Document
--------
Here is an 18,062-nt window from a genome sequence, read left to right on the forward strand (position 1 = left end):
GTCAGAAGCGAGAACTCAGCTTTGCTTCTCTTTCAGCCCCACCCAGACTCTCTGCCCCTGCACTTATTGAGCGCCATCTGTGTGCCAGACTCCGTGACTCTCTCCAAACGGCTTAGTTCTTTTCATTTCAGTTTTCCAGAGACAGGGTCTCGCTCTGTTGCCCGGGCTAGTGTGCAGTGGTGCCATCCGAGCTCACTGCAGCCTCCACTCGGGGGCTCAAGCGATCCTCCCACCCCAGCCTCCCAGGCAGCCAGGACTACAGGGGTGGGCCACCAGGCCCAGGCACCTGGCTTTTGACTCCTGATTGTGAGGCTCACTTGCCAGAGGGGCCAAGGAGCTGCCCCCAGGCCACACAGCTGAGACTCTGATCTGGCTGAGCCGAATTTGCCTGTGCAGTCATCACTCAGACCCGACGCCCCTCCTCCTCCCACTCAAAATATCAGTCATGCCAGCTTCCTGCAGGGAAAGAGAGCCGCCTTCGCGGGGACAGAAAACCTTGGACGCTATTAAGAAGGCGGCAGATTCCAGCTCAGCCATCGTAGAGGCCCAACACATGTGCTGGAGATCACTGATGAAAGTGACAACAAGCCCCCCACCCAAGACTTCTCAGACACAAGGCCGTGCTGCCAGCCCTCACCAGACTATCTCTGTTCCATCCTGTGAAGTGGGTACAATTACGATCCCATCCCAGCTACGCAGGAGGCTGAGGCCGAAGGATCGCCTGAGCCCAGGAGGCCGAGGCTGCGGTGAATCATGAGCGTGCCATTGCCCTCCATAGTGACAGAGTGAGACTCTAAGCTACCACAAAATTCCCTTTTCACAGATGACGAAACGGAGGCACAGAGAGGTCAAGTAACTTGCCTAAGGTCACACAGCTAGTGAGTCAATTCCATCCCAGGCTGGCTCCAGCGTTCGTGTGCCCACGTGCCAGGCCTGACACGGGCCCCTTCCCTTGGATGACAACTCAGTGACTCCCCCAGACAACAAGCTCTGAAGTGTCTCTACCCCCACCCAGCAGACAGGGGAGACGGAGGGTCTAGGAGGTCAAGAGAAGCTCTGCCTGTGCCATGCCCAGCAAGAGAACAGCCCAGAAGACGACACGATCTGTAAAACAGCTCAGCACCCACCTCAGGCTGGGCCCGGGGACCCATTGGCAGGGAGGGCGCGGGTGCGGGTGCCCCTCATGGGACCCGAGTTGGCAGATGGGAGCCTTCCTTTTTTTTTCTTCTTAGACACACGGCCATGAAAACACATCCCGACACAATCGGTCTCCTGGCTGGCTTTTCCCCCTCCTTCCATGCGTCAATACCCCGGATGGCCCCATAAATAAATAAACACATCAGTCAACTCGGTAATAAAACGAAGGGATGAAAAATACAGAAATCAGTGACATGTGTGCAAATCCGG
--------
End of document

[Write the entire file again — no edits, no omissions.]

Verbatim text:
Here is an 18,062-nt window from a genome sequence, read left to right on the forward strand (position 1 = left end):
GTCAGAAGCGAGAACTCAGCTTTGCTTCTCTTTCAGCCCCACCCAGACTCTCTGCCCCTGCACTTATTGAGCGCCATCTGTGTGCCAGACTCCGTGACTCTCTCCAAACGGCTTAGTTCTTTTCATTTCAGTTTTCCAGAGACAGGGTCTCGCTCTGTTGCCCGGGCTAGTGTGCAGTGGTGCCATCCGAGCTCACTGCAGCCTCCACTCGGGGGCTCAAGCGATCCTCCCACCCCAGCCTCCCAGGCAGCCAGGACTACAGGGGTGGGCCACCAGGCCCAGGCACCTGGCTTTTGACTCCTGATTGTGAGGCTCACTTGCCAGAGGGGCCAAGGAGCTGCCCCCAGGCCACACAGCTGAGACTCTGATCTGGCTGAGCCGAATTTGCCTGTGCAGTCATCACTCAGACCCGACGCCCCTCCTCCTCCCACTCAAAATATCAGTCATGCCAGCTTCCTGCAGGGAAAGAGAGCCGCCTTCGCGGGGACAGAAAACCTTGGACGCTATTAAGAAGGCGGCAGATTCCAGCTCAGCCATCGTAGAGGCCCAACACATGTGCTGGAGATCACTGATGAAAGTGACAACAAGCCCCCCACCCAAGACTTCTCAGACACAAGGCCGTGCTGCCAGCCCTCACCAGACTATCTCTGTTCCATCCTGTGAAGTGGGTACAATTACGATCCCATCCCAGCTACGCAGGAGGCTGAGGCCGAAGGATCGCCTGAGCCCAGGAGGCCGAGGCTGCGGTGAATCATGAGCGTGCCATTGCCCTCCATAGTGACAGAGTGAGACTCTAAGCTACCACAAAATTCCCTTTTCACAGATGACGAAACGGAGGCACAGAGAGGTCAAGTAACTTGCCTAAGGTCACACAGCTAGTGAGTCAATTCCATCCCAGGCTGGCTCCAGCGTTCGTGTGCCCACGTGCCAGGCCTGACACGGGCCCCTTCCCTTGGATGACAACTCAGTGACTCCCCCAGACAACAAGCTCTGAAGTGTCTCTACCCCCACCCAGCAGACAGGGGAGACGGAGGGTCTAGGAGGTCAAGAGAAGCTCTGCCTGTGCCATGCCCAGCAAGAGAACAGCCCAGAAGACGACACGATCTGTAAAACAGCTCAGCACCCACCTCAGGCTGGGCCCGGGGACCCATTGGCAGGGAGGGCGCGGGTGCGGGTGCCCCTCATGGGACCCGAGTTGGCAGATGGGAGCCTTCCTTTTTTTTTCTTCTTAGACACACGGCCATGAAAACACATCCCGACACAATCGGTCTCCTGGCTGGCTTTTCCCCCTCCTTCCATGCGTCAATACCCCGGATGGCCCCATAAATAAATAAACACATCAGTCAACTCGGTAATAAAACGAAGGGATGAAAAATACAGAAATCAGTGACATGTGTGCAAATCCGG